Fitch Lifts Indonesia's Credit Ratings

Fitch Indinasia 122117

Fitch Ratings on Thursday lifted the sovereign ratings of Indonesia citing its resilience to external shocks.

The rating was upgraded to 'BBB', from 'BBB-', with stable outlook. This was the second lowest investment grade.

In May, S&P Global Ratings had raised the nation out of junk status, saying effective expenditure and revenue measures made public finances stronger.

According to Fitch, Indonesia's resilience to external shocks steadily strengthened over the past few years, as macroeconomic policies consistently geared towards maintaining stability.

The flexible exchange-rate policy helped Southeast Asia's largest economy to increase foreign reserve buffers to $126 billion at the end of November 2017, reaching seven months of current account payments, compared with the 'BBB' median of just six months.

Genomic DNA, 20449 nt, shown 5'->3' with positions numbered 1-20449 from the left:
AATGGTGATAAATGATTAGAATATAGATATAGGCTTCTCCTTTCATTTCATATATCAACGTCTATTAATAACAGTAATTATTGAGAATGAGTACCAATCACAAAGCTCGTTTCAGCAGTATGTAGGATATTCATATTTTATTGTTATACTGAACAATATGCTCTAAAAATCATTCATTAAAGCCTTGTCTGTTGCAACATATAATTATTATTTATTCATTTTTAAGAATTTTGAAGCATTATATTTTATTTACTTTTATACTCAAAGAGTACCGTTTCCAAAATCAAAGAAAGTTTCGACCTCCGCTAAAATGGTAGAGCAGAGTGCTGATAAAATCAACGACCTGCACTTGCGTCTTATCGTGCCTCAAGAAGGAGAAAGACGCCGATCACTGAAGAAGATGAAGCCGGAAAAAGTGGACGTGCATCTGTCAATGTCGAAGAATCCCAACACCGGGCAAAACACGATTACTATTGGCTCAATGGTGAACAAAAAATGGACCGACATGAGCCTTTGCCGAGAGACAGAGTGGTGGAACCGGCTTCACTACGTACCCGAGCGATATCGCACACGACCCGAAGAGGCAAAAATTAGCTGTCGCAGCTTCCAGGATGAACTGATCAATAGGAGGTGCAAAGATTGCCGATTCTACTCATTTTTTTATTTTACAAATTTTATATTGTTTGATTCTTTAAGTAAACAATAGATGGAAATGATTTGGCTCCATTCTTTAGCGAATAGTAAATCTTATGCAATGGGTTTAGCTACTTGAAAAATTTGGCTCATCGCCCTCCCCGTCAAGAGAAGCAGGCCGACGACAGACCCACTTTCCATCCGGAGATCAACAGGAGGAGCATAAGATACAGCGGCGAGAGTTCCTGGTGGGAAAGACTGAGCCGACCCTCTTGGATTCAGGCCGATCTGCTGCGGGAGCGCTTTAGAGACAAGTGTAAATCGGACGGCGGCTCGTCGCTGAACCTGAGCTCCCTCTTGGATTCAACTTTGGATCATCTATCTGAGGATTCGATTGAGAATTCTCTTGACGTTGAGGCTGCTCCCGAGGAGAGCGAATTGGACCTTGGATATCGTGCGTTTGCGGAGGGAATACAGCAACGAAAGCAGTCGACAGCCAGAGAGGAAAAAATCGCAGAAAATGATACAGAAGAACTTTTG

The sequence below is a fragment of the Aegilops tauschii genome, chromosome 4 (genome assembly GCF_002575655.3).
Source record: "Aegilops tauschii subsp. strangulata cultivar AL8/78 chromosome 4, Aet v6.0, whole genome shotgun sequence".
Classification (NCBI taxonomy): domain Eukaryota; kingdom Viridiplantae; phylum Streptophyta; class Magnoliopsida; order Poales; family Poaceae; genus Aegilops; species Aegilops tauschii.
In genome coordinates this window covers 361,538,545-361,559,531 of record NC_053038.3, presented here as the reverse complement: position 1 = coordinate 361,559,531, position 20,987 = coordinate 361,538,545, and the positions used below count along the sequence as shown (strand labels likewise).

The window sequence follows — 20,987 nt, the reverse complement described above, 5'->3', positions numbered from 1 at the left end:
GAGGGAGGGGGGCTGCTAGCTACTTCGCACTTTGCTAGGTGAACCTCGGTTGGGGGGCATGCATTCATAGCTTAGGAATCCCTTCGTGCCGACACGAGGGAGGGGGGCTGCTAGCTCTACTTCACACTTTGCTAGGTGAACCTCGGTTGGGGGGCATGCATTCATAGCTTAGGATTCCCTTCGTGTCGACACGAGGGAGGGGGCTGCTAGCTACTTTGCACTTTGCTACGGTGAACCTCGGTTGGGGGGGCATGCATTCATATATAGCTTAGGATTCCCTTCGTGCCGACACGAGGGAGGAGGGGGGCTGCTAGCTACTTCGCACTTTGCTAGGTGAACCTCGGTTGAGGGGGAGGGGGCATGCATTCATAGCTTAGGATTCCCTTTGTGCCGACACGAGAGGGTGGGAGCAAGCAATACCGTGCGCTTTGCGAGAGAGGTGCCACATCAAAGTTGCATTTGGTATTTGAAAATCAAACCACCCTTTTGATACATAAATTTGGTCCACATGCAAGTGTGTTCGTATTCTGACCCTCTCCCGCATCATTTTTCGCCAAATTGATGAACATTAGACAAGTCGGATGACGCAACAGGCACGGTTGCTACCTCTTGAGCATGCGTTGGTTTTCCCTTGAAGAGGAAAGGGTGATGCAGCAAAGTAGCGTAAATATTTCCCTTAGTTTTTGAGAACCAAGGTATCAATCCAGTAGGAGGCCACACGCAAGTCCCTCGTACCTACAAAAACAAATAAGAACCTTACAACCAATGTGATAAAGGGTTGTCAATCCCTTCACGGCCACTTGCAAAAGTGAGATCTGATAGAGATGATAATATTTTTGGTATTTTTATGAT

Moreover, monetary policy has been sufficiently disciplined to limit bouts of volatile capital outflows during challenging periods. Further, macro-prudential measures helped to control a sharp rise in corporate external debt, Fitch said.

However, the agency cautioned that external challenges remain, including potential emerging market pressure in the context of the US Federal Reserve's policy normalization.

As the economy benefits from the global pick-up in trade and stabilizing commodity prices, Fitch forecast GDP growth to rise to 5.4 percent in 2018 and 5.5 percent in 2019, from 5.1 percent in 2017.

A low general-government debt burden of 28.5 percent of GDP in 2017, as forecast by Fitch, compares well with the 'BBB' median of 41.1 percent. The government is adhering to a self-imposed budget-deficit ceiling of 3 percent of GDP, the agency noted.

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